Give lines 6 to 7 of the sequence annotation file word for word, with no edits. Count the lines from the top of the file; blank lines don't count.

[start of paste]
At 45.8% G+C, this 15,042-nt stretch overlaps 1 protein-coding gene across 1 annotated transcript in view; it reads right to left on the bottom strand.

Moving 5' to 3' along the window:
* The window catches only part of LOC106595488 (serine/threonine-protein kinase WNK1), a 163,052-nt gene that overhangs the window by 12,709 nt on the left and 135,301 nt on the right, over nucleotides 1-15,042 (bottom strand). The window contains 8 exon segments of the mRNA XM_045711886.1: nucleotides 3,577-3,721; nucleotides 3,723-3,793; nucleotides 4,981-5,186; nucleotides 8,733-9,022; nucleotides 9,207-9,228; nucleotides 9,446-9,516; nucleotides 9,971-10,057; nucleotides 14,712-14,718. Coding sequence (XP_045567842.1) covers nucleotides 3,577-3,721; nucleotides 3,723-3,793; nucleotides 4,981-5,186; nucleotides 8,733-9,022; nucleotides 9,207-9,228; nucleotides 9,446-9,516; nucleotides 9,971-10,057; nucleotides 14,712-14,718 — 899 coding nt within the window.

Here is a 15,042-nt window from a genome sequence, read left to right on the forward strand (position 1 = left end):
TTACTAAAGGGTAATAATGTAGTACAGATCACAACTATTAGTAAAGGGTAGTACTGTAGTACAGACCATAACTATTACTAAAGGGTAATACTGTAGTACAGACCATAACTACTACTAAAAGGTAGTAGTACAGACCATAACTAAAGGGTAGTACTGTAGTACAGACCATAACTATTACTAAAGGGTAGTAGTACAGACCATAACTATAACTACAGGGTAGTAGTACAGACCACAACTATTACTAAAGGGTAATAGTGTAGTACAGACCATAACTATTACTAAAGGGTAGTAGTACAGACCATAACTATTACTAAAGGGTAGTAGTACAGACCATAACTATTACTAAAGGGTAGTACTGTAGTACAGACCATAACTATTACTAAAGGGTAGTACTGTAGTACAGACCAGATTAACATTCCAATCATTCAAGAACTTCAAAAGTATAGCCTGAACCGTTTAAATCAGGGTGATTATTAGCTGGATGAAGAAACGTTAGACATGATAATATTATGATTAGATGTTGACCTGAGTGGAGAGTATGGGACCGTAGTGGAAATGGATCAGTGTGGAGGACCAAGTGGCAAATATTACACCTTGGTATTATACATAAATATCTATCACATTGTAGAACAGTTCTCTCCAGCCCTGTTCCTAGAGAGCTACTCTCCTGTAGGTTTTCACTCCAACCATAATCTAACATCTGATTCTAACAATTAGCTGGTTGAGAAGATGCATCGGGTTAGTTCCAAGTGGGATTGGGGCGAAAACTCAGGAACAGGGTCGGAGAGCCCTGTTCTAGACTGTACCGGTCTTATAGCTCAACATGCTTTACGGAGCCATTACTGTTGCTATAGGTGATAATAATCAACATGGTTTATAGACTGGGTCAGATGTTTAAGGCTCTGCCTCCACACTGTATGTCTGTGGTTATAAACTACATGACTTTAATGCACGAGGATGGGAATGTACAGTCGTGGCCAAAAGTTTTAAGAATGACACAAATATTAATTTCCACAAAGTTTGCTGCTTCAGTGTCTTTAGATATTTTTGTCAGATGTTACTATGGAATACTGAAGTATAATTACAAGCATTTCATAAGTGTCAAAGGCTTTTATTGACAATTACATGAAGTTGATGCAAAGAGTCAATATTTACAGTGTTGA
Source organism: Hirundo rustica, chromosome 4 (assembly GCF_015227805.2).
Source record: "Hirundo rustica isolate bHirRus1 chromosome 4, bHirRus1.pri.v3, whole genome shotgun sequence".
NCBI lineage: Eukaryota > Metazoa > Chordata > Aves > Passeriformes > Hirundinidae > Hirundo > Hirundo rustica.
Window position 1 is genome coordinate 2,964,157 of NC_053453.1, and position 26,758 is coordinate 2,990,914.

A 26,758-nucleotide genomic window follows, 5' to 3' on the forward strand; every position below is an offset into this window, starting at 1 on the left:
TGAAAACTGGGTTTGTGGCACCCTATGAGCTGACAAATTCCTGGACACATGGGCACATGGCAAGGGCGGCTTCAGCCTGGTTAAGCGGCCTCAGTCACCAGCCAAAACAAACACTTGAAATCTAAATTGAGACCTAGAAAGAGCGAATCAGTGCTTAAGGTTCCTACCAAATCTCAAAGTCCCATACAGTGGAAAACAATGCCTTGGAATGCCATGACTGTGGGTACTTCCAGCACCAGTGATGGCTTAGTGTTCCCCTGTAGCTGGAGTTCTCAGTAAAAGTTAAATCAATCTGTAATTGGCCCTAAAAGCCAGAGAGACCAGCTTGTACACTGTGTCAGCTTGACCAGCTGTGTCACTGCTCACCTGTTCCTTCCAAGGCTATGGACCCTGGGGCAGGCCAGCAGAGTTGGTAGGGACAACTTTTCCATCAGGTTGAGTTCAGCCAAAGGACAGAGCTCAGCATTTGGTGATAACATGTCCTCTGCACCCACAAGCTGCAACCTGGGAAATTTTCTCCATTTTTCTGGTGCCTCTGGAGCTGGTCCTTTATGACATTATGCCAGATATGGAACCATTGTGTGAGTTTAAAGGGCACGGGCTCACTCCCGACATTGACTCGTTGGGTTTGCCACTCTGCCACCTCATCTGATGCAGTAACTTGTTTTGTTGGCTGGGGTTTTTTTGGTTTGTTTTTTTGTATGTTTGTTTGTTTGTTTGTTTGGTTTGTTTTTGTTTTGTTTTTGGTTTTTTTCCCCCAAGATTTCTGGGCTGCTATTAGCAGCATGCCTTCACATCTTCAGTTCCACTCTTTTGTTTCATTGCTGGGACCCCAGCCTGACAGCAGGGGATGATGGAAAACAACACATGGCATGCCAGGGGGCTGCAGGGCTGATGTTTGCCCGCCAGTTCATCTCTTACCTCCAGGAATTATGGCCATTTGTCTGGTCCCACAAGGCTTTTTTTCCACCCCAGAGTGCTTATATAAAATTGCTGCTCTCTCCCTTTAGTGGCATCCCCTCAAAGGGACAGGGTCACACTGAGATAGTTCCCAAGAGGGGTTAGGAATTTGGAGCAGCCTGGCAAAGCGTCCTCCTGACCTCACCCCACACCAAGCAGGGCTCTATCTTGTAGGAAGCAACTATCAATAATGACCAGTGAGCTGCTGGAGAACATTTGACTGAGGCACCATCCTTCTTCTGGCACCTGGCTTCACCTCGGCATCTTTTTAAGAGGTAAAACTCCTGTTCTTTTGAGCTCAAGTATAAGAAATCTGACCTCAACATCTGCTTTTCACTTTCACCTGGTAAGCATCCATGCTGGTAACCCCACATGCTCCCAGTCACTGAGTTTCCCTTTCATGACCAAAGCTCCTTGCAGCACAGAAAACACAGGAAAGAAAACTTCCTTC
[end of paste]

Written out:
Source organism: Hirundo rustica, chromosome 4 (assembly GCF_015227805.2).
Source record: "Hirundo rustica isolate bHirRus1 chromosome 4, bHirRus1.pri.v3, whole genome shotgun sequence".